design and paper

anonymous asked:

Hey Max, I'm really self-conscious about my drawing ability... I find your artwork inspirational but every time I try and sit down and draw I just end up scrunching up the paper and giving up for weeks — any tips on how I can overcome this and improve my ability?

I’m sort of the wrong guy to ask because I’m an art school dropout who draws something stupid on a bar napkin once every eight months and puts it on a teeshirt to sell online in his podcast’s merch storefront, but my general approach to art is to find the sweet spot between what I know I can draw well, and what I can’t draw without it looking like I’m trying too hard.

It’s totally okay to scrunch up the paper. Plenty of art teachers make you do that, to teach lessons about humility, or because they’re mean or something. Those big-ass newsprint sketchpads are made of cheap garbage paper designed to be filled with false starts and screw-ups. Everybody’s gotta start somewhere.

Try drawing like a little kid again. Make ugly art. Make a mess. Fuck up. Laugh at your own mistakes, and relish them. Little kids don’t care if their picture of a firetruck looks more like two tractors fucking in a ball pit, they’re just having fun with crayons. Get back in that mindset, and then work from there. If you start getting frustrated, stop trying to draw so well.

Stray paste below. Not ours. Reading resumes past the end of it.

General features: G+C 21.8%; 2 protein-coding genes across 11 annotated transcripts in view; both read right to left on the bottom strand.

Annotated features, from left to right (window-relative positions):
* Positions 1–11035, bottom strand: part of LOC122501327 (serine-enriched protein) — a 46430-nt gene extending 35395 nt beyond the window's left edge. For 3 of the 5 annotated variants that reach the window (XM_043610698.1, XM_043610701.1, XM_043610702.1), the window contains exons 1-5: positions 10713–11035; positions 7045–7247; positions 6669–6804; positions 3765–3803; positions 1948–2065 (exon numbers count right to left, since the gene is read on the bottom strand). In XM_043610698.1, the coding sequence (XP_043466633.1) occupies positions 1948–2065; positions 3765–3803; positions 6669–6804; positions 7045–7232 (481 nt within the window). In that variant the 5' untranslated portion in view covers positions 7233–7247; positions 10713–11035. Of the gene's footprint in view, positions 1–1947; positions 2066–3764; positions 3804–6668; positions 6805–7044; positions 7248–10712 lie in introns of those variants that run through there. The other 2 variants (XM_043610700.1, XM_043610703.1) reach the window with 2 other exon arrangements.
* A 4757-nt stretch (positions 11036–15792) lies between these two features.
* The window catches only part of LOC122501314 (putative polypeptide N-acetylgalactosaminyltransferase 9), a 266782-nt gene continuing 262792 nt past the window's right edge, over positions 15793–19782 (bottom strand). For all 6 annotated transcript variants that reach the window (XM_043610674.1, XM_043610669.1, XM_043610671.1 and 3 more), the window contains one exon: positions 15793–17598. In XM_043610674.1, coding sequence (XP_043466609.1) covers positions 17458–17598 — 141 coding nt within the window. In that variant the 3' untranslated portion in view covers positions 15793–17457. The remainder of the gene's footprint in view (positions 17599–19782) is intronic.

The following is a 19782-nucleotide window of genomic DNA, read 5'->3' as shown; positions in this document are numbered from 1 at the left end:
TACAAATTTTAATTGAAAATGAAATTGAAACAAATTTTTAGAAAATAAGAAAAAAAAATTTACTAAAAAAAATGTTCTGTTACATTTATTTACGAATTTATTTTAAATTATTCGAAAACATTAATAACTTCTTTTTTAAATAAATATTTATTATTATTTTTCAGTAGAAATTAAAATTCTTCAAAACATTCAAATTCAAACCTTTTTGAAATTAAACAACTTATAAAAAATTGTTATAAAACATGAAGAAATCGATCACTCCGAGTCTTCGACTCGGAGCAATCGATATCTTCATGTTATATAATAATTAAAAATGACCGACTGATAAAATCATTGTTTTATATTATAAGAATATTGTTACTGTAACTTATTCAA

That’s more or less my approach. I know that sounds like slacker art, but I’m creating something that doesn’t make me so ashamed that it’s disheartening, and I’m having enough fun in the process that I want to make more, and by doing that, I naturally find stuff I want to improve upon, or new approaches I want to take. And if my art sucks, who cares? I’m having fun.

If you go to the gym for the first time ever and lift the heaviest weights you possibly can, you’ll be in so much pain that you never want to work out again, but if you find a form of exercise that’s actually enjoyable, you’ll organically see results over time. “No pain, no gain” might be your mantra if you’re a body-builder or a fine arts grad student, but hardcore S&M motivation doesn’t work for everyone.

Spare the rod, spoil the inner child. Draw some ugly firetrucks.

Stowaway Ship in a Bottle